For example, if your new employee is late on a project, you might start thinking that they are not invested in their job and are incompetent. The fact is that they are late on the project— you don’t really know that they are not invested or are incompetent. Those are thoughts and feelings at the time.

Remember not to let your thoughts start driving your actions. Ask yourself, “what do I know for sure?” And watch out for the opinions, ideas, or emotions your brain tries to trick you into believing.


4. Be aware of non-verbal communication

Before you begin your conversation, please remember that 55% of communication is non-verbal, 38% is vocal, and only 7% is the actual words you speak.

So think about it like this. If you tell your employee that they are doing a great job, but you have a scowl on your face, and your tone is harsh, what do they hear from you? They will not hear that they are great if 90% of your communication says otherwise.

Please be conscious of what your body and tone are relaying— it can make all the difference.


A manager and his employee look happy after having a successful tough conversation with a good outcome

Part 2: During the conversation

Now that you have done the pre-work and are ready to hold the conversation, use the following tips to have a successful talk.


5. Create psychological safety

Psychological safety is essential for a productive conversation. So, what does that mean?

To create psychological safety in a conversation, you must listen openly, be respectful, show empathy, and avoid blaming. Safety allows people to stay in their executive brain function (not the fight-or-flight feeling!) and have an open, honest discussion with a much better outcome.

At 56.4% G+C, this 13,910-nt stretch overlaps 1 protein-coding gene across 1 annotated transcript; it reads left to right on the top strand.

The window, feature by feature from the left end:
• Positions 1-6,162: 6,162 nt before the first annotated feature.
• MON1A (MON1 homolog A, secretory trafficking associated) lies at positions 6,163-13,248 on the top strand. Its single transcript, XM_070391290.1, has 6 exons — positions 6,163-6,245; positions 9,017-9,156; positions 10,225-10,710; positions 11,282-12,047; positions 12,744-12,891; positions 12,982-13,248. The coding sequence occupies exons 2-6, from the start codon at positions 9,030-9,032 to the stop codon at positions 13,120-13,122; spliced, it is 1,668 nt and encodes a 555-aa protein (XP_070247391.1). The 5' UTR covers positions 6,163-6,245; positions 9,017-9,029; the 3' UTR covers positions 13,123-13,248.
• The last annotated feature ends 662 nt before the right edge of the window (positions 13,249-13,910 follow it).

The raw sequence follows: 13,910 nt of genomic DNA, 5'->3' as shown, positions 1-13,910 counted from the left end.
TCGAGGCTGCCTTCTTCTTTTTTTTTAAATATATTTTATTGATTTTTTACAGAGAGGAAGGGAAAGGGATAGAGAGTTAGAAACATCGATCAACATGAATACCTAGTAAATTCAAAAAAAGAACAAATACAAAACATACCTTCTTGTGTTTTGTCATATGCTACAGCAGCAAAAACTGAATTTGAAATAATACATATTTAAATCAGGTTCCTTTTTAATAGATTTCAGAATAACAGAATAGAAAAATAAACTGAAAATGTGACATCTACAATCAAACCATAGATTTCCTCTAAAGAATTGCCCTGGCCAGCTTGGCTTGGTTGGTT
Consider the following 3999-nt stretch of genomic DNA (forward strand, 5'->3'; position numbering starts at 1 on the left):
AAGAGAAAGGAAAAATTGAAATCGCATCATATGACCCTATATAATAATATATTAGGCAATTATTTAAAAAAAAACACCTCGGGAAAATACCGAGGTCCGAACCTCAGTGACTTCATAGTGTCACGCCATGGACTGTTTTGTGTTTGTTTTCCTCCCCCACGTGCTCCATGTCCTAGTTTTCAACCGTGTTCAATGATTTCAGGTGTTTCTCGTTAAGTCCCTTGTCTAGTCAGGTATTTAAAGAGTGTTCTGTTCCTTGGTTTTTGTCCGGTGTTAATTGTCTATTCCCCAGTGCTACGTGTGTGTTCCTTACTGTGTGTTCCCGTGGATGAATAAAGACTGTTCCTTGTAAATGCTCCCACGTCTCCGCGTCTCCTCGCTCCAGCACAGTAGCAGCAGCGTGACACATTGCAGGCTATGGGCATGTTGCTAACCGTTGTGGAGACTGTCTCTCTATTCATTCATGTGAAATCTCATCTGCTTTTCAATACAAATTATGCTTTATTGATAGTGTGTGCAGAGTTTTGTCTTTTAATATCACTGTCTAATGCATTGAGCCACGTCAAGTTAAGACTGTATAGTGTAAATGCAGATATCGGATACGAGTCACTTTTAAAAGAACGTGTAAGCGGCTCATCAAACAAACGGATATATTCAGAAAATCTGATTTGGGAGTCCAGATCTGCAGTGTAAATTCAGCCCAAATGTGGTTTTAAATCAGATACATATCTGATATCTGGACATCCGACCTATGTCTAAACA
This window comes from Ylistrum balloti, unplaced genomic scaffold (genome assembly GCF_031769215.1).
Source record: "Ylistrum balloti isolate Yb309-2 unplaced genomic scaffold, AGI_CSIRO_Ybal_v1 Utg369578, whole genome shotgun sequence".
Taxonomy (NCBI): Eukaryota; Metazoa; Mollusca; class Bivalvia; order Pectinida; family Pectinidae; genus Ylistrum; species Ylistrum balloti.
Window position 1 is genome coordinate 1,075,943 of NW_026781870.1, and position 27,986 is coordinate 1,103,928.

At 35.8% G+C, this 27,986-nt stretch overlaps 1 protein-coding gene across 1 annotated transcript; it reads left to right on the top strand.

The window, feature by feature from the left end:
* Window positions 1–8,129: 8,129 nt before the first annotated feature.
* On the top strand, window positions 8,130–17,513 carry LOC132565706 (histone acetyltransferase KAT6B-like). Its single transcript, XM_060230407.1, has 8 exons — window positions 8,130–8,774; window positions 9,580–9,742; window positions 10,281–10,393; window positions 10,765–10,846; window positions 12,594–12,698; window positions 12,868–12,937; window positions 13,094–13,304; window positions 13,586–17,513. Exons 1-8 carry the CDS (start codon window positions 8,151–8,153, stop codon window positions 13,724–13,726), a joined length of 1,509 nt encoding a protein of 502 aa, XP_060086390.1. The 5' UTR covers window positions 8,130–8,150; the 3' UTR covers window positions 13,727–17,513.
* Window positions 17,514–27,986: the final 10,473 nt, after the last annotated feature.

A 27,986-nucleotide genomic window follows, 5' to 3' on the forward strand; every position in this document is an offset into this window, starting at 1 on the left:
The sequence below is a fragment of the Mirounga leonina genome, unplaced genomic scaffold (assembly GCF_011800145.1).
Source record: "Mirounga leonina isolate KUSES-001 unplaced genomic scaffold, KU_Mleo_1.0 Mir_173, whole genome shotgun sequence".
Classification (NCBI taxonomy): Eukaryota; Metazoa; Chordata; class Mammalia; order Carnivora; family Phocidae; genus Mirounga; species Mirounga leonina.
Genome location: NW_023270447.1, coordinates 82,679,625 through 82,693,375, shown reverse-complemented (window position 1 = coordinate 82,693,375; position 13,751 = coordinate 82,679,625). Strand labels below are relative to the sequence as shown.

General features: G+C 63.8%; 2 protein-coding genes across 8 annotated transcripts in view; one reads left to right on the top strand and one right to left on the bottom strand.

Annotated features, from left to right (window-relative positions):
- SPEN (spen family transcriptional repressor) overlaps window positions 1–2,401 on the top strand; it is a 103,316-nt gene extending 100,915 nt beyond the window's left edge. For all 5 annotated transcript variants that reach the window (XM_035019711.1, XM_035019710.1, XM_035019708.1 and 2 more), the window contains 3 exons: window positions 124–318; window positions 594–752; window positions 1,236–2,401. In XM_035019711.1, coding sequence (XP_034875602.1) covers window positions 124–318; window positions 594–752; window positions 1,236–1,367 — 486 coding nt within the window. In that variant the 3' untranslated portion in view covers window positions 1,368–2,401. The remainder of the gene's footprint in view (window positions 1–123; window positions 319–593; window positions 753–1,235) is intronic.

If people feel unsafe in a conversation, it’s likely just to make the situation worse and cause someone to shut down or become very defensive. You can spot when someone doesn’t feel psychological safety because they stop participating in the conversation or begin to push their points forcibly.

If you become aware of this, it’s best to stop the conversation. I suggest saying something like, “I feel like we are stuck not hearing each other; maybe we should take a break and come back to this conversation.” Or, you could try to restart the conversation by stating your intention and what you are hoping to achieve.


6. Listen openly

Remember to be open and curious during the conversation, with a growth mindset. The opposite of that is entering a conversation thinking that you have the only correct answer and there are no other possibilities.

Have you ever had a conversation with someone so set in their beliefs that they weren’t hearing anything you were saying? And how productive was that conversation?

Don’t let yourself be that fixed mindset person! Instead, be curious and listen without judgment. I promise it will serve you well.


7. Be clear

“Clear is kind—unclear is unkind.”

Many people think they are kind by avoiding negative conversations or sugarcoating feedback to employees or colleagues. Unfortunately, that couldn’t be further from the truth. As Brene Brown says, “clear is kind—unclear is unkind.”

I’ll paint a picture with this example: Imagine you thought you were doing a fantastic job at work and hadn’t heard anything different from your boss until your review and they tell you that you are not meeting expectations. You are shocked, hurt, and hear nothing else your boss is saying as you attempt to make sense of this new information.